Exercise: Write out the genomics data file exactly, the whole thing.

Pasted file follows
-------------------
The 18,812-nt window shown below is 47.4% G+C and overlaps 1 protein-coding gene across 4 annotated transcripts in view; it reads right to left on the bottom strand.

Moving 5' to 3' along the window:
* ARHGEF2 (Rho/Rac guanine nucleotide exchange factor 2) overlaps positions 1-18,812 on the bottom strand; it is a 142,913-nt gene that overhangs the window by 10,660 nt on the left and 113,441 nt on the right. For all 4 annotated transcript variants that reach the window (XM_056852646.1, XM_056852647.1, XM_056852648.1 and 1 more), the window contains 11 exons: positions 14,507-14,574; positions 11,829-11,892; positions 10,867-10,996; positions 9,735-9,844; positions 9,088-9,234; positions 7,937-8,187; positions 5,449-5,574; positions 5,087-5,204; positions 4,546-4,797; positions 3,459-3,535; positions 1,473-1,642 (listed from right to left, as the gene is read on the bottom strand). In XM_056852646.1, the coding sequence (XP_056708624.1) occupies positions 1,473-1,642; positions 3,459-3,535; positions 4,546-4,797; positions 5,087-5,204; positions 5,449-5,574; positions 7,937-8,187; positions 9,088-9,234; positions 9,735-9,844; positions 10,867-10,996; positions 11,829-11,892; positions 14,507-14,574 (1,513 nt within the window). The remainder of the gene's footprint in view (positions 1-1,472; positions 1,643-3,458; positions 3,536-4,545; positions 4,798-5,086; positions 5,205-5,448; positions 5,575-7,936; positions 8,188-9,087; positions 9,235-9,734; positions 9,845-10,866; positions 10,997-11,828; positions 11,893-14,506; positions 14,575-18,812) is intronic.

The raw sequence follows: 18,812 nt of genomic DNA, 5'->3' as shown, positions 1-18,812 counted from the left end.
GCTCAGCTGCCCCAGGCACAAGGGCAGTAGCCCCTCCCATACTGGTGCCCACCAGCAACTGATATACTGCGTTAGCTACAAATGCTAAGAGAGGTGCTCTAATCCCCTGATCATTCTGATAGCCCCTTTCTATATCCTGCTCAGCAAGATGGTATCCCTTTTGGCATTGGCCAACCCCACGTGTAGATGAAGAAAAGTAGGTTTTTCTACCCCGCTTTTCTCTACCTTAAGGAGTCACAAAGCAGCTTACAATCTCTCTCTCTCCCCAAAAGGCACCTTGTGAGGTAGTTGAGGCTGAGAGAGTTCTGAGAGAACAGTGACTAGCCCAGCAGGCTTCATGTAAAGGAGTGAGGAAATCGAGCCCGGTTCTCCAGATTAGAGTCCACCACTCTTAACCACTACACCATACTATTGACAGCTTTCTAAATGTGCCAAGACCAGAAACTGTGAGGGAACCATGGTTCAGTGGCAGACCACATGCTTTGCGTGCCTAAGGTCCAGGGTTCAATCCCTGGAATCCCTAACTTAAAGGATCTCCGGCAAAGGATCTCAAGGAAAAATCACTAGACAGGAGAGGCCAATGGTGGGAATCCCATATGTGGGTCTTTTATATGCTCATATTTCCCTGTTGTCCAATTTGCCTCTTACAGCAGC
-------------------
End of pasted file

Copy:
The 18,812-nt window shown below is 47.4% G+C and overlaps 1 protein-coding gene across 4 annotated transcripts in view; it reads right to left on the bottom strand.

Moving 5' to 3' along the window:
* ARHGEF2 (Rho/Rac guanine nucleotide exchange factor 2) overlaps positions 1-18,812 on the bottom strand; it is a 142,913-nt gene that overhangs the window by 10,660 nt on the left and 113,441 nt on the right. For all 4 annotated transcript variants that reach the window (XM_056852646.1, XM_056852647.1, XM_056852648.1 and 1 more), the window contains 11 exons: positions 14,507-14,574; positions 11,829-11,892; positions 10,867-10,996; positions 9,735-9,844; positions 9,088-9,234; positions 7,937-8,187; positions 5,449-5,574; positions 5,087-5,204; positions 4,546-4,797; positions 3,459-3,535; positions 1,473-1,642 (listed from right to left, as the gene is read on the bottom strand). In XM_056852646.1, the coding sequence (XP_056708624.1) occupies positions 1,473-1,642; positions 3,459-3,535; positions 4,546-4,797; positions 5,087-5,204; positions 5,449-5,574; positions 7,937-8,187; positions 9,088-9,234; positions 9,735-9,844; positions 10,867-10,996; positions 11,829-11,892; positions 14,507-14,574 (1,513 nt within the window). The remainder of the gene's footprint in view (positions 1-1,472; positions 1,643-3,458; positions 3,536-4,545; positions 4,798-5,086; positions 5,205-5,448; positions 5,575-7,936; positions 8,188-9,087; positions 9,235-9,734; positions 9,845-10,866; positions 10,997-11,828; positions 11,893-14,506; positions 14,575-18,812) is intronic.

The raw sequence follows: 18,812 nt of genomic DNA, 5'->3' as shown, positions 1-18,812 counted from the left end.
GCTCAGCTGCCCCAGGCACAAGGGCAGTAGCCCCTCCCATACTGGTGCCCACCAGCAACTGATATACTGCGTTAGCTACAAATGCTAAGAGAGGTGCTCTAATCCCCTGATCATTCTGATAGCCCCTTTCTATATCCTGCTCAGCAAGATGGTATCCCTTTTGGCATTGGCCAACCCCACGTGTAGATGAAGAAAAGTAGGTTTTTCTACCCCGCTTTTCTCTACCTTAAGGAGTCACAAAGCAGCTTACAATCTCTCTCTCTCCCCAAAAGGCACCTTGTGAGGTAGTTGAGGCTGAGAGAGTTCTGAGAGAACAGTGACTAGCCCAGCAGGCTTCATGTAAAGGAGTGAGGAAATCGAGCCCGGTTCTCCAGATTAGAGTCCACCACTCTTAACCACTACACCATACTATTGACAGCTTTCTAAATGTGCCAAGACCAGAAACTGTGAGGGAACCATGGTTCAGTGGCAGACCACATGCTTTGCGTGCCTAAGGTCCAGGGTTCAATCCCTGGAATCCCTAACTTAAAGGATCTCCGGCAAAGGATCTCAAGGAAAAATCACTAGACAGGAGAGGCCAATGGTGGGAATCCCATATGTGGGTCTTTTATATGCTCATATTTCCCTGTTGTCCAATTTGCCTCTTACAGCAGC